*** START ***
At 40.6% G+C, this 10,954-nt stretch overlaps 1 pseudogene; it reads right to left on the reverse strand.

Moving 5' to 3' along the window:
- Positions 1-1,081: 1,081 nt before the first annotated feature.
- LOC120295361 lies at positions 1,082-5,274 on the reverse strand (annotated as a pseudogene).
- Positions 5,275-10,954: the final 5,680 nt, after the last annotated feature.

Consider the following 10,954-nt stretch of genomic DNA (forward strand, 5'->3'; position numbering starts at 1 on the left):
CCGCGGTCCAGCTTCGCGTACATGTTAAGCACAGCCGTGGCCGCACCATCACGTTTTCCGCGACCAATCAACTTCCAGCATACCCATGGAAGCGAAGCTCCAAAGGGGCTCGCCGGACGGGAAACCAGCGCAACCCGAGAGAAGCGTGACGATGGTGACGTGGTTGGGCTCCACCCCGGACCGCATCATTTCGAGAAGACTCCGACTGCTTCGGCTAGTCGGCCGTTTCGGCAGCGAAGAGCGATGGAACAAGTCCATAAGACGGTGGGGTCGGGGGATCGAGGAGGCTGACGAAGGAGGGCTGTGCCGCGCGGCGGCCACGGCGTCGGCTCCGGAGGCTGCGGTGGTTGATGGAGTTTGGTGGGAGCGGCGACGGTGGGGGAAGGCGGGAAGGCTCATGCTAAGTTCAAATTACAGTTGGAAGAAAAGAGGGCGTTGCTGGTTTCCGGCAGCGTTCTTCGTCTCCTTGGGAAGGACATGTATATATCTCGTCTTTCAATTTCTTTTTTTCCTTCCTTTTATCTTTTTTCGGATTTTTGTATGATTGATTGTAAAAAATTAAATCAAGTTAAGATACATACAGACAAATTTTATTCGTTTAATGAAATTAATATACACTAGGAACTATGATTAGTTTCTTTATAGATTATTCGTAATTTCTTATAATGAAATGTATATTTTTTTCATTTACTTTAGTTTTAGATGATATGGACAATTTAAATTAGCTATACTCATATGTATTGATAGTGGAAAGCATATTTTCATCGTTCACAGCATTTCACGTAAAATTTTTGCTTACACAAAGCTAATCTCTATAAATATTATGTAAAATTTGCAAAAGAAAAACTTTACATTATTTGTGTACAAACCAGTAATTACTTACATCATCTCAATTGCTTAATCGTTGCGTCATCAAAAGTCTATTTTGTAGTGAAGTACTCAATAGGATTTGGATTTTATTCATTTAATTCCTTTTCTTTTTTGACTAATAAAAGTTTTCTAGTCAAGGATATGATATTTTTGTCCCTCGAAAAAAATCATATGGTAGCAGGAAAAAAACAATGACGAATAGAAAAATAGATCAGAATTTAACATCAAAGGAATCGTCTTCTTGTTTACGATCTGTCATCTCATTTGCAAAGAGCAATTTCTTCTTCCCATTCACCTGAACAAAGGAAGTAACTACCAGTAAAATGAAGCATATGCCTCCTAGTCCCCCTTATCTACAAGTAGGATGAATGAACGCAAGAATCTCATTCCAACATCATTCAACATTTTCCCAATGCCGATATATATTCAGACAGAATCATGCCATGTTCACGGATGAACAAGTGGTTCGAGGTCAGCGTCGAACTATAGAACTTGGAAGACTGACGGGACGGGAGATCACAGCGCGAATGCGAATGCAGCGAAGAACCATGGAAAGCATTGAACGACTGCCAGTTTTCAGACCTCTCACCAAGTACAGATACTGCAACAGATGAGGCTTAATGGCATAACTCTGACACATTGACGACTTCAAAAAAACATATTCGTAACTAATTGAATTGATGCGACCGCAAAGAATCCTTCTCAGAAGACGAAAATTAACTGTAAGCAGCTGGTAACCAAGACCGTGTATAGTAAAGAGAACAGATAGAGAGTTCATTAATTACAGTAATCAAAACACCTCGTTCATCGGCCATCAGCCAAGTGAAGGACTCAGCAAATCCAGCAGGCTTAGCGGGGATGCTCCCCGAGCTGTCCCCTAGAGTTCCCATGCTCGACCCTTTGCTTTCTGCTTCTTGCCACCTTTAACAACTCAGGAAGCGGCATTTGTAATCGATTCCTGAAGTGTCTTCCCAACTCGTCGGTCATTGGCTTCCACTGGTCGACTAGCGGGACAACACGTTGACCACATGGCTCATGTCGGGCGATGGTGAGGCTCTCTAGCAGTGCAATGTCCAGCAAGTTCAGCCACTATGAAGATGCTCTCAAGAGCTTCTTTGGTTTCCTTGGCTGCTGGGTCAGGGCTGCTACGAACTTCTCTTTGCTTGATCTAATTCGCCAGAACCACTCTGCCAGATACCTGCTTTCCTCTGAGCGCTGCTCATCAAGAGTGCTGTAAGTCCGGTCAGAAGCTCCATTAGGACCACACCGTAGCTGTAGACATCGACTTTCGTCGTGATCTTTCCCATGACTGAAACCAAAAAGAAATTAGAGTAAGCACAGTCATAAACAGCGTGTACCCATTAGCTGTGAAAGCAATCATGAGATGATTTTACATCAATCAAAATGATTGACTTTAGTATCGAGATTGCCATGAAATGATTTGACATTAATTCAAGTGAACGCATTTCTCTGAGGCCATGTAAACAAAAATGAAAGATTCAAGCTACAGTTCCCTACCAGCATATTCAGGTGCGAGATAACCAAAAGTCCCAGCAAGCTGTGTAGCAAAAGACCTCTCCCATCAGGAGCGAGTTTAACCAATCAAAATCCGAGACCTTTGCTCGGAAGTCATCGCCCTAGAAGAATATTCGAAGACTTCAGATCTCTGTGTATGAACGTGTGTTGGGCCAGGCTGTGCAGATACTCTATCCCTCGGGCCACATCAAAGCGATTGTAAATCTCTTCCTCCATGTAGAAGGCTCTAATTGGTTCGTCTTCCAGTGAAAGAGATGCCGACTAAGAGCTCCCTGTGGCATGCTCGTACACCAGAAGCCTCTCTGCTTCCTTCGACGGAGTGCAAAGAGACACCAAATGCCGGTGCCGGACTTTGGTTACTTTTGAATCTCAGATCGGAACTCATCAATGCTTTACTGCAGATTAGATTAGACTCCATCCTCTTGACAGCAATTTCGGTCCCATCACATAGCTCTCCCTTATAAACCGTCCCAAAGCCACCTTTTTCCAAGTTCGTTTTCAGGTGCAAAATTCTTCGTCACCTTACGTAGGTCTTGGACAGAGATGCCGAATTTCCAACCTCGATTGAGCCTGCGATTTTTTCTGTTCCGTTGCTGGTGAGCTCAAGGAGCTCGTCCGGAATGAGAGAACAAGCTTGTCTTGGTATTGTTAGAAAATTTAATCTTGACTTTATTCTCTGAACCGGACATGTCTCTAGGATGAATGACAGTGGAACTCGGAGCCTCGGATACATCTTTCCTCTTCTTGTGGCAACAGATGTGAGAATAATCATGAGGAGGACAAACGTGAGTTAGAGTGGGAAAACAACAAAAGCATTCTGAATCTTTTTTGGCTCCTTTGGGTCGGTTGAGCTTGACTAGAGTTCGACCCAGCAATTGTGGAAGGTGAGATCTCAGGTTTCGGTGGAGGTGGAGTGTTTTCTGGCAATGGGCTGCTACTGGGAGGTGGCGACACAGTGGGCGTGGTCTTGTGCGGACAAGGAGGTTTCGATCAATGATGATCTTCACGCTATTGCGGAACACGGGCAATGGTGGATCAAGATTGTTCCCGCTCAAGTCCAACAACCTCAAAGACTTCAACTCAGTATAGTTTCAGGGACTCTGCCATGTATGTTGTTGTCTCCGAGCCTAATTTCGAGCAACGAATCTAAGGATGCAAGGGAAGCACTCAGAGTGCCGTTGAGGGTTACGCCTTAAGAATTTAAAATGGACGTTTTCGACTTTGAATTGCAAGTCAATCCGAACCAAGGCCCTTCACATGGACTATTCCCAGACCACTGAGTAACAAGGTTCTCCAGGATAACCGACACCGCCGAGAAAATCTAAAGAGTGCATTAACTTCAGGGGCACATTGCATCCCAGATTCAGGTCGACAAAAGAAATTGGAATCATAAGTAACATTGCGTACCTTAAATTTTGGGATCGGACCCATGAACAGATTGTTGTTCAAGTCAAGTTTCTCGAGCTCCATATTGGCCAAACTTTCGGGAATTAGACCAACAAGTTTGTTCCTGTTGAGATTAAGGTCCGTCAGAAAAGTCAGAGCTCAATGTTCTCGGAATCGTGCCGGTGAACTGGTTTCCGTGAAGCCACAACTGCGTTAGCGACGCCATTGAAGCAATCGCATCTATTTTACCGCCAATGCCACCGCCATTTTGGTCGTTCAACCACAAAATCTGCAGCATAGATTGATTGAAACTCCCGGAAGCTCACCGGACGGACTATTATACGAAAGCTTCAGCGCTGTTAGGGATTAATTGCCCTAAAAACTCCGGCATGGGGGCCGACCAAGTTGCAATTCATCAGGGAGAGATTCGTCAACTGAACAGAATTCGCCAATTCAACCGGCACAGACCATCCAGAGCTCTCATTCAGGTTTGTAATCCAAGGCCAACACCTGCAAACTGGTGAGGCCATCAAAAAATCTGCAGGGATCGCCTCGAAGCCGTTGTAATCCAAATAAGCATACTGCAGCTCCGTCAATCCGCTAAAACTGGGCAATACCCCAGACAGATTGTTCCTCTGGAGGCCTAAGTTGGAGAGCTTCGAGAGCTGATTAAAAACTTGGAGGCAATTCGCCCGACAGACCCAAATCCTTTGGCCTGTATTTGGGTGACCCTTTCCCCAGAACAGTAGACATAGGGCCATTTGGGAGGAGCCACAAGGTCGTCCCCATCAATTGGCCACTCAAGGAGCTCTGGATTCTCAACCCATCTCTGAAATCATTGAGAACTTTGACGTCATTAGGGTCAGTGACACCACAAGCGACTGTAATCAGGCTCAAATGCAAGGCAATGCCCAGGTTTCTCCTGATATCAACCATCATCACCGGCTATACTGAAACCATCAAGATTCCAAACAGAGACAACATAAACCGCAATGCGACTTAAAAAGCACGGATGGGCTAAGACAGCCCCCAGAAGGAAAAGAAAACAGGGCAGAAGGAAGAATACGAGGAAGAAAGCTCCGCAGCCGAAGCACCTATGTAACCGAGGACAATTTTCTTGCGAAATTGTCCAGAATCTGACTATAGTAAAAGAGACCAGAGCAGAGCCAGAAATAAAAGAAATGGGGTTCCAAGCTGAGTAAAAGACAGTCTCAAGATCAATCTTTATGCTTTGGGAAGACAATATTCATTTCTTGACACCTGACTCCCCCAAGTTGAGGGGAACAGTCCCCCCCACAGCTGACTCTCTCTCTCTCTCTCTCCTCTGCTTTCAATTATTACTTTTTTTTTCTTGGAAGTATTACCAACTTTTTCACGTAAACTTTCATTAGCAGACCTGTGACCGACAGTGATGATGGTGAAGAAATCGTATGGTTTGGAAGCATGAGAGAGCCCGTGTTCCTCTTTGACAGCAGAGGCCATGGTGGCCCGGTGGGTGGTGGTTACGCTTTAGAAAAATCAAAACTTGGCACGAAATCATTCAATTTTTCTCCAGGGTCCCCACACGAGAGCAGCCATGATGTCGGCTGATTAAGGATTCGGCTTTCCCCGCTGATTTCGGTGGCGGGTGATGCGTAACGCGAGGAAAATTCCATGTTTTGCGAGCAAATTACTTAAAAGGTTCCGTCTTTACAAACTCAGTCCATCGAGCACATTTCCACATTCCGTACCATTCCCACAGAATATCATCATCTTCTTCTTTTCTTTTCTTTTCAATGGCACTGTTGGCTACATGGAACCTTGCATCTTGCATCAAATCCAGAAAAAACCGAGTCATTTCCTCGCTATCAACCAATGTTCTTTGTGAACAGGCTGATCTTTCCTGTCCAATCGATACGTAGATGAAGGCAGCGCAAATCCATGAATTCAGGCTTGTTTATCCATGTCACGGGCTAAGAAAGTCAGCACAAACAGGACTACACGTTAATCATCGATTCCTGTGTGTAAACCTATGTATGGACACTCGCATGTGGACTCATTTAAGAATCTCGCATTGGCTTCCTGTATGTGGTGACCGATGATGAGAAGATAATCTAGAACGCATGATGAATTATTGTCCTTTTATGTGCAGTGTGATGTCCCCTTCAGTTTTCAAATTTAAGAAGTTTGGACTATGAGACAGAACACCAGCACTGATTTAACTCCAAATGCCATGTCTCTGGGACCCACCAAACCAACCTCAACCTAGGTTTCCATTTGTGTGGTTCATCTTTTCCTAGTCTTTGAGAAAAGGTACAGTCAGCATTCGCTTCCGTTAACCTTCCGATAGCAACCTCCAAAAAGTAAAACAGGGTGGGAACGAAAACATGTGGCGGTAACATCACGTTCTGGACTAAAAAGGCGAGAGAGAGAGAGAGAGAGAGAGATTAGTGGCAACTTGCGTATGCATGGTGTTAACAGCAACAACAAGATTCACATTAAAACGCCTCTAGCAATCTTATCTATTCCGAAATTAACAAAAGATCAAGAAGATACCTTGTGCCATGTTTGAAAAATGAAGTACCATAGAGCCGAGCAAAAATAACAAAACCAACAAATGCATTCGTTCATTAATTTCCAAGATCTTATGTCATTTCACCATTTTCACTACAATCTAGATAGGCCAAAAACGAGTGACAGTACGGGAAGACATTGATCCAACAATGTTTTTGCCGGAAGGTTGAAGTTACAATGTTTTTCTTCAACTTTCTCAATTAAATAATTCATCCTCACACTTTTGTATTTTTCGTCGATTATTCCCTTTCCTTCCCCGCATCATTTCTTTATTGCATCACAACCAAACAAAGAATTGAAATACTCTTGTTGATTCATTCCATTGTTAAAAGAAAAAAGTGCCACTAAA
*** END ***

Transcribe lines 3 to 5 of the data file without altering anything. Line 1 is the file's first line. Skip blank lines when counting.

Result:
- Positions 1-1,081: 1,081 nt before the first annotated feature.
- LOC120295361 lies at positions 1,082-5,274 on the reverse strand (annotated as a pseudogene).
- Positions 5,275-10,954: the final 5,680 nt, after the last annotated feature.